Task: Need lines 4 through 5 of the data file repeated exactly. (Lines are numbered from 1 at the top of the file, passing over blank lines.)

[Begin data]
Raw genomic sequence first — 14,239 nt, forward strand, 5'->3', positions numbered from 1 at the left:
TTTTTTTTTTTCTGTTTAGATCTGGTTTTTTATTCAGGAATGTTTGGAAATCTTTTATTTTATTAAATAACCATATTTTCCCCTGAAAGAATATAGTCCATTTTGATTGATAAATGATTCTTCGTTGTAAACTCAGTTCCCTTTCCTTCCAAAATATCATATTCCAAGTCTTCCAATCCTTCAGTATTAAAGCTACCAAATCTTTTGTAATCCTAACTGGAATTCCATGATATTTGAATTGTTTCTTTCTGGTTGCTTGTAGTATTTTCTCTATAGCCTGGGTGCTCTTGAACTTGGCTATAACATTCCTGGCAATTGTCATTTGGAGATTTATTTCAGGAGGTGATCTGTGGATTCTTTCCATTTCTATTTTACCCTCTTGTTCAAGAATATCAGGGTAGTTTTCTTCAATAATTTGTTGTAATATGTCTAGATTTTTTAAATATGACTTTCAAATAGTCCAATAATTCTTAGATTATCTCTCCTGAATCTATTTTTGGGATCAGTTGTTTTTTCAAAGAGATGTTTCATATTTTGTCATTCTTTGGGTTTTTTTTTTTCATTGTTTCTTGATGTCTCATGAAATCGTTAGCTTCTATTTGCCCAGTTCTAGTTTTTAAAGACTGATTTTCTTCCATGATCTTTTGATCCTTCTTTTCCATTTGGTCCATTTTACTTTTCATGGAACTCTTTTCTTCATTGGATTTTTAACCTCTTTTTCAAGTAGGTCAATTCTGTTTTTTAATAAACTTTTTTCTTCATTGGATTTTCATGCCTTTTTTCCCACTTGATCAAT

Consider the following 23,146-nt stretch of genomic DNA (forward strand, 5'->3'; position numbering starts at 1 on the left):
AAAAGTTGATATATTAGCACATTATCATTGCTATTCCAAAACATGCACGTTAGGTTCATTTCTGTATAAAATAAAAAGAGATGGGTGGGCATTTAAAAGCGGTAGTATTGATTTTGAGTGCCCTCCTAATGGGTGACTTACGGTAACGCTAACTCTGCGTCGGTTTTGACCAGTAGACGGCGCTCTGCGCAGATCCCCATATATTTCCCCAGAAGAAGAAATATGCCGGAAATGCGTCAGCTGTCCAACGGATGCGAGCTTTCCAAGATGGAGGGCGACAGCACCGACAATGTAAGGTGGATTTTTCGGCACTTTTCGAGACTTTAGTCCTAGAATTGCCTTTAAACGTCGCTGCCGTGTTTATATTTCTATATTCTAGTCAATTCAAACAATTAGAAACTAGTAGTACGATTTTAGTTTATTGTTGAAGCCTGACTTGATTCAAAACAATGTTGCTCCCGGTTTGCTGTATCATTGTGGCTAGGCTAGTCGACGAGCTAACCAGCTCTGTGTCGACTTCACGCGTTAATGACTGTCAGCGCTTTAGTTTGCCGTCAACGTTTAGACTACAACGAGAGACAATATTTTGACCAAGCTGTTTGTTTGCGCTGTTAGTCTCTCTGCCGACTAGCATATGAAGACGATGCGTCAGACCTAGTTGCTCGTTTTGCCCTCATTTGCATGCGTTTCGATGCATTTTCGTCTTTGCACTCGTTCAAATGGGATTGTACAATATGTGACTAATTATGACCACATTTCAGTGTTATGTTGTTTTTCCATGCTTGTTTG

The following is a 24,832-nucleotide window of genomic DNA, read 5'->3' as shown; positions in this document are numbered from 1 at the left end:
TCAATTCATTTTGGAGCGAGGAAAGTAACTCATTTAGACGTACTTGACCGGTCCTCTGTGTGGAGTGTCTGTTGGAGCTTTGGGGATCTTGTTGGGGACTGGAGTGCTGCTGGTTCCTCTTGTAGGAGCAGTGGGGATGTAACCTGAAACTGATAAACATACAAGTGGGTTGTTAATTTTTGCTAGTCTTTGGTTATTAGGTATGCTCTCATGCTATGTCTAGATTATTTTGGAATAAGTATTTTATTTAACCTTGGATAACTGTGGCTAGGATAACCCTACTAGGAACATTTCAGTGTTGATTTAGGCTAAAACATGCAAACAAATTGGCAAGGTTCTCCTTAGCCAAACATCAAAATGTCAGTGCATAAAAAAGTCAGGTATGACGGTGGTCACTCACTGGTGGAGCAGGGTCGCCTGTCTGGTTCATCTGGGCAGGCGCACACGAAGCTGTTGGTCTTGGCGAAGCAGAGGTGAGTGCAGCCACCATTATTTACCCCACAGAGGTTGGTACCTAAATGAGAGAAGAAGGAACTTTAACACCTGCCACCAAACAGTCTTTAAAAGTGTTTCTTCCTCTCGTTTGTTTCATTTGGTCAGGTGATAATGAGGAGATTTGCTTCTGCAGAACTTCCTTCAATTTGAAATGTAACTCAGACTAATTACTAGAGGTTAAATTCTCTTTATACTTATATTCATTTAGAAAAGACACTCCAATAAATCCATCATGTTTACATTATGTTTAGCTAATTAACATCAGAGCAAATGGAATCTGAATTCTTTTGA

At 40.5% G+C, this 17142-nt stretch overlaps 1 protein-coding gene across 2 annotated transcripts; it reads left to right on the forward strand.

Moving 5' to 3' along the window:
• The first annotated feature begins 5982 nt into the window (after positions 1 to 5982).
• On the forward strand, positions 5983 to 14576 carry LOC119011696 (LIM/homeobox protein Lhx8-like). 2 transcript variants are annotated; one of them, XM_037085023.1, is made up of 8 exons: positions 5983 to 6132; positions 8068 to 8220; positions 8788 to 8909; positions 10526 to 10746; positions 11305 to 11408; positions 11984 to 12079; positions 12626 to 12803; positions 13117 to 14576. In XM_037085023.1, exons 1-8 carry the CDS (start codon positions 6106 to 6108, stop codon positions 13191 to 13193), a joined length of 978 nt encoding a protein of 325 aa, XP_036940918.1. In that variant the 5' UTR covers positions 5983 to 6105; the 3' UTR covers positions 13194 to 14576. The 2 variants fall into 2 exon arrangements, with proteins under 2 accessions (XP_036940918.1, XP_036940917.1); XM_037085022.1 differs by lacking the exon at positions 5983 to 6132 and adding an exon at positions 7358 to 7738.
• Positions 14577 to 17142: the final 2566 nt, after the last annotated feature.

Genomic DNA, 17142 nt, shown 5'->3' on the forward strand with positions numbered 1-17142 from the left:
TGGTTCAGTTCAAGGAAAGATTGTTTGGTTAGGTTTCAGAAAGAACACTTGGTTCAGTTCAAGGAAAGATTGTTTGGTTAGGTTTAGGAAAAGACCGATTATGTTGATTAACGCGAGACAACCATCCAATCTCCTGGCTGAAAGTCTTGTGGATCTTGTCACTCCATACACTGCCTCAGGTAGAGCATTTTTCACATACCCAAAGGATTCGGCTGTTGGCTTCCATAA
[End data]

AAAAGTTGATATATTAGCACATTATCATTGCTATTCCAAAACATGCACGTTAGGTTCATTTCTGTATAAAATAAAAAGAGATGGGTGGGCATTTAAAAGCGGTAGTATTGATTTTGAGTGCCCTCCTAATGGGTGACTTACGGTAACGCTAACTCTGCGTCGGTTTTGACCAGTAGACGGCGCTCTGCGCAGATCCCCATATATTTCCCCAGAAGAAGAAATATGCCGGAAATGCGTCAGCTGTCCAACGGATGCGAGCTTTCCAAGATGGAGGGCGACAGCACCGACAATGTAAGGTGGATTTTTCGGCACTTTTCGAGACTTTAGTCCTAGAATTGCCTTTAAACGTCGCTGCCGTGTTTATATTTCTATATTCTAGTCAATTCAAACAATTAGAAACTAGTAGTACGATTTTAGTTTATTGTTGAAGCCTGACTTGATTCAAAACAATGTTGCTCCCGGTTTGCTGTATCATTGTGGCTAGGCTAGTCGACGAGCTAACCAGCTCTGTGTCGACTTCACGCGTTAATGACTGTCAGCGCTTTAGTTTGCCGTCAACGTTTAGACTACAACGAGAGACAATATTTTGACCAAGCTGTTTGTTTGCGCTGTTAGTCTCTCTGCCGACTAGCATATGAAGACGATGCGTCAGACCTAGTTGCTCGTTTTGCCCTCATTTGCATGCGTTTCGATGCATTTTCGTCTTTGCACTCGTTCAAATGGGATTGTACAATATGTGACTAATTATGACCACATTTCAGTGTTATGTTGTTTTTCCATGCTTGTTTG

The following is a 24,832-nucleotide window of genomic DNA, read 5'->3' as shown; positions in this document are numbered from 1 at the left end: